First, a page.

Ten social enterprises have been selected as 2021 finalists for What’s Next YYC, a biennial award created by the Trico Charitable Foundation in 2019 to celebrate and advance excellence in social entrepreneurship in Calgary. What’s Next YYC features two $25,000 jury prizes, a $25,000 audience choice, and $25,000 the finalists share amongst themselves. The awards will be handed out on Thursday, November 18, 2021, at the virtual Pivot on Purpose Summit (POP). POP is a three-day summit hosted by the Trico Foundation Social Entrepreneurship Centre at the Haskayne School of Business (more on POP at the bottom of this blog). To help the POP audience and others get to know these social enterprises better, this blog series will have each finalist answer ten questions – five basic questions and five from local funders. Registration is open now.
Q & A with Diana Frost, Founder of Colouring It Forward:
Five Basic Questions:
- What is your social enterprise’s ‘origin story’?
“I had been looking for a way to help Indigenous people for a few years. One morning I woke up from a powerful dream that told me that I would make a series of colouring books with elders and Indigenous artists to share their wisdom and artwork.”
- What are your current annual sales and annual social impact?
“My current annual sales are $180,000. My annual social impact is on 5000 people plus $20,000 in donations this year.”
- What are you most proud of regarding your social enterprise?
“That I have relationships of trust with artists and elders, that we make beautiful and meaningful products together that help to foster reconciliation through the arts.”
- What’s the next step for your social enterprise?
“I would like to establish a larger Indigenous artists cooperative. We have already founded it but I need to find the time.”
- What’s your ultimate dream for your social enterprise?
“To be able to help artists and elders to share their artwork and wisdom throughout the world.”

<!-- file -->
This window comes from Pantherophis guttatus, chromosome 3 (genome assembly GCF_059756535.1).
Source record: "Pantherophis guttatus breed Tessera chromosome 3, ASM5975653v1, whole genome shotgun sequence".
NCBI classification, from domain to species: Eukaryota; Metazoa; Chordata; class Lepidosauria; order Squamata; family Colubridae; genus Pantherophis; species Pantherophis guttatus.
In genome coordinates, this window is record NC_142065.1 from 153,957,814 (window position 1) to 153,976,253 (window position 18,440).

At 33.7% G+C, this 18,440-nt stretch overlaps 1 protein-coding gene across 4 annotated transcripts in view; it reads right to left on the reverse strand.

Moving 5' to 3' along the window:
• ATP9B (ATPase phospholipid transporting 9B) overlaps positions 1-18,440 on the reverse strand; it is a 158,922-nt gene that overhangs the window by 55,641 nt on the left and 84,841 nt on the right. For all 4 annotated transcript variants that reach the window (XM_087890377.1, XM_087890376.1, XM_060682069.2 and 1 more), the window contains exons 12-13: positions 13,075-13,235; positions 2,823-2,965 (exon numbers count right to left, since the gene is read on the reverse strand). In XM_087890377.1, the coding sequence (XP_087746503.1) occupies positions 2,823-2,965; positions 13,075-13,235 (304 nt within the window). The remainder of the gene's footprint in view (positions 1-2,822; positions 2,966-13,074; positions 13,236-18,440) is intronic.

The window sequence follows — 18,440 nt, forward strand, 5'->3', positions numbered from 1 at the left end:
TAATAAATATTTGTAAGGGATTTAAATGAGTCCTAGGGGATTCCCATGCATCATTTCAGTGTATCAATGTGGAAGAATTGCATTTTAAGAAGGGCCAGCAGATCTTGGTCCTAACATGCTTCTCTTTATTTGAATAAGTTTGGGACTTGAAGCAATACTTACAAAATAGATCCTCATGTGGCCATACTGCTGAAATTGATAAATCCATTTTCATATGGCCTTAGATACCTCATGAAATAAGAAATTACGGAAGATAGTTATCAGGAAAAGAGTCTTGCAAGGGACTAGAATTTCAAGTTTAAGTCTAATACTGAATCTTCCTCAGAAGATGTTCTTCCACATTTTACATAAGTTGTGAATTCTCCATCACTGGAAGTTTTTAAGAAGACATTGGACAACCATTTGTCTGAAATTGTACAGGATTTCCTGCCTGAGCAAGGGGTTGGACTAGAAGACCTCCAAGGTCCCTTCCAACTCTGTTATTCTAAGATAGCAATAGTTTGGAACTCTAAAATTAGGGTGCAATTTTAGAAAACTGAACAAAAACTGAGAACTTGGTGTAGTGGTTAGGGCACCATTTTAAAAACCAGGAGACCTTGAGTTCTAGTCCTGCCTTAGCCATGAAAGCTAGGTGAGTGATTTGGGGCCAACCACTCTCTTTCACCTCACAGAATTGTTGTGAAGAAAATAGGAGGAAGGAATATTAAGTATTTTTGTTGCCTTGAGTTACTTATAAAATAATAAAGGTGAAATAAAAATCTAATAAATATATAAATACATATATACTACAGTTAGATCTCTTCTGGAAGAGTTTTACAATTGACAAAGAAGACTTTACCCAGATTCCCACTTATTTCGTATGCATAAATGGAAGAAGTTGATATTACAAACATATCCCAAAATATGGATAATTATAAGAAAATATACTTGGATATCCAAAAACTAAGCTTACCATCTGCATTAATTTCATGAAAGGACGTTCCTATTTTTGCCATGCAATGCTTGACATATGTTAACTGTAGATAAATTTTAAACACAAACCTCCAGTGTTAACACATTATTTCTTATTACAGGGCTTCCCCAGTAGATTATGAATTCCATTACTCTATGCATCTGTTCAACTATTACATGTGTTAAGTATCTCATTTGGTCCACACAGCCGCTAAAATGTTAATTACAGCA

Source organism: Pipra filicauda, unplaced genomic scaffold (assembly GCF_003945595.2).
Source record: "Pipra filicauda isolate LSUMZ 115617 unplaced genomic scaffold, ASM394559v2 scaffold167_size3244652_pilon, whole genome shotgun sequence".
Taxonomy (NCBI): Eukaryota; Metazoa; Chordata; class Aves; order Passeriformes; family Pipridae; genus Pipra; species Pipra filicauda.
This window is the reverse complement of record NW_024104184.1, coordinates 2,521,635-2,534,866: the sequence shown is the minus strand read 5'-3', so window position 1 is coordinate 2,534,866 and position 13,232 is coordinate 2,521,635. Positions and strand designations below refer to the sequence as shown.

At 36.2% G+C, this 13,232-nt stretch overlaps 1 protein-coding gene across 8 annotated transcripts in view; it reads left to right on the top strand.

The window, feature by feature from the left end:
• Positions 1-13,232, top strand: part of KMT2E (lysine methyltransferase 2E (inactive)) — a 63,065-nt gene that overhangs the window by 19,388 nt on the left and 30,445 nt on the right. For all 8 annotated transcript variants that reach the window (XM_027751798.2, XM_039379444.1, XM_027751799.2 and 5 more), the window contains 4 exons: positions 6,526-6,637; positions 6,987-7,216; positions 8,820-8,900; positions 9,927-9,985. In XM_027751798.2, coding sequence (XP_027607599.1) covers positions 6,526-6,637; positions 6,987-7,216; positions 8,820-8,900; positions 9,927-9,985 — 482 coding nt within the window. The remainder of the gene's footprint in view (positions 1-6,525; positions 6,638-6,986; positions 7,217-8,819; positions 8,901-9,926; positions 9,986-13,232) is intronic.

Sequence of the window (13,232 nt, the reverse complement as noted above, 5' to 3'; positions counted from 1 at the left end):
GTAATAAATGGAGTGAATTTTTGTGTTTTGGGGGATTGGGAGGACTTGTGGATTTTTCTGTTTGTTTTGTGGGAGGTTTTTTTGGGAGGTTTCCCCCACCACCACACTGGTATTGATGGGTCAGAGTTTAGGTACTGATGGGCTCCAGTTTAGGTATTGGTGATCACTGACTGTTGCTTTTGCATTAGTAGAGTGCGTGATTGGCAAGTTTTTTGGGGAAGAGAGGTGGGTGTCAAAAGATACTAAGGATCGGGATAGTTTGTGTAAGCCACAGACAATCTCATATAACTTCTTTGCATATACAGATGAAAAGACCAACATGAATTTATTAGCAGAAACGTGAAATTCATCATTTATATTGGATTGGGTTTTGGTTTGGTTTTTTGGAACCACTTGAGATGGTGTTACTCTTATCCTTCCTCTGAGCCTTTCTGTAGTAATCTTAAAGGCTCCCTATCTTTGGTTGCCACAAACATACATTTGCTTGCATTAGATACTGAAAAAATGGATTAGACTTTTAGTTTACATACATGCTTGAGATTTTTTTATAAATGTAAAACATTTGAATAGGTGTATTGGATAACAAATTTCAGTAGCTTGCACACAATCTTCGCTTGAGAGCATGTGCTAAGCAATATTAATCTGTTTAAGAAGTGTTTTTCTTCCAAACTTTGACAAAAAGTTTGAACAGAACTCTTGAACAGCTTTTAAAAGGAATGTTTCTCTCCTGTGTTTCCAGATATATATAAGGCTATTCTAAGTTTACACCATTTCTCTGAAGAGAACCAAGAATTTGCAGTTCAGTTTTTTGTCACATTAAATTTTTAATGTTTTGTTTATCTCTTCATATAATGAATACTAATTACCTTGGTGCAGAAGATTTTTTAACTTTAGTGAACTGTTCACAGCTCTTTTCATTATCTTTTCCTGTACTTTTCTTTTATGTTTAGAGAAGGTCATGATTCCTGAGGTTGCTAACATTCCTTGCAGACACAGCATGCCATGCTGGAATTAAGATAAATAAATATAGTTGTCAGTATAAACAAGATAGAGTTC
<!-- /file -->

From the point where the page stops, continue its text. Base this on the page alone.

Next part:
Five Questions From Funders*:
- When was a time someone showed you compassion and empathy?
“When I had not published anything yet, the first two artists and elder trusted me with their work even though I was not from their community. They helped me to start Colouring It Forward.”
- When you look at your origin story, what are the small moments you look back on fondly?
“That first meeting with Chipewyan artist Michael Fatt, where he told me that he was considering quitting being an artist. I wanted to prevent that so I introduced him to Blackfoot artist Kalum Teke Dan, who helped Michael to build a following and Michael never went back to his labourer job.”
- In what ways has your social enterprise been reshaped by community needs?
“When I publish a book, I consult with the elder and the artists to see where the donation from sales should go. We sit with this for a while and then we wait to see what comes out. Usually someone suggests a cause that needs some support.”
- How has your social impact evolved from what you originally envisioned?
“When I started my business, I was making donations from sales but I believe that the events I organize with my sister not-for-profit CIF Reconciliation Society will have a larger social impact than I could have imagined. One year after I started Colouring It Forward, I decided to organize an Orange Shirt Day walk in Calgary, then I decided to make orange shirts with an Indigenous design.”
- If you had to describe it in one sentence, what is the “why” behind your mission?
“To foster reconciliation through the arts.”
*The local funders that provided questions are:
More About the Pivot on Purpose Summit (POP): POP, occurring November 18-20, 2021, is a free, virtual gathering that aspires to be the next step in a movement to reimagine the power of business models to solve social problems. POP is held in collaboration with the Trico Charitable Foundation (TCF), the NU Community Board, and the Canadian Sustainable Finance Network. Registration is open now.
POP Highlights Include:
|Tariq Fancy, former CIO for sustainability investing at BlackRock||Alex Edmans, author of Grow the Pie: How Great Companies Deliver both Purpose and Profit||R. Edward Freeman, the thought leader many regard as founder of stakeholder capitalism|
|21 Canadian social entrepreneurs||Spotlight on Scotland, a world-leader in nurturing social entrepreneurship with initiatives including a 30 million Third Sector Growth Fund||And much more!|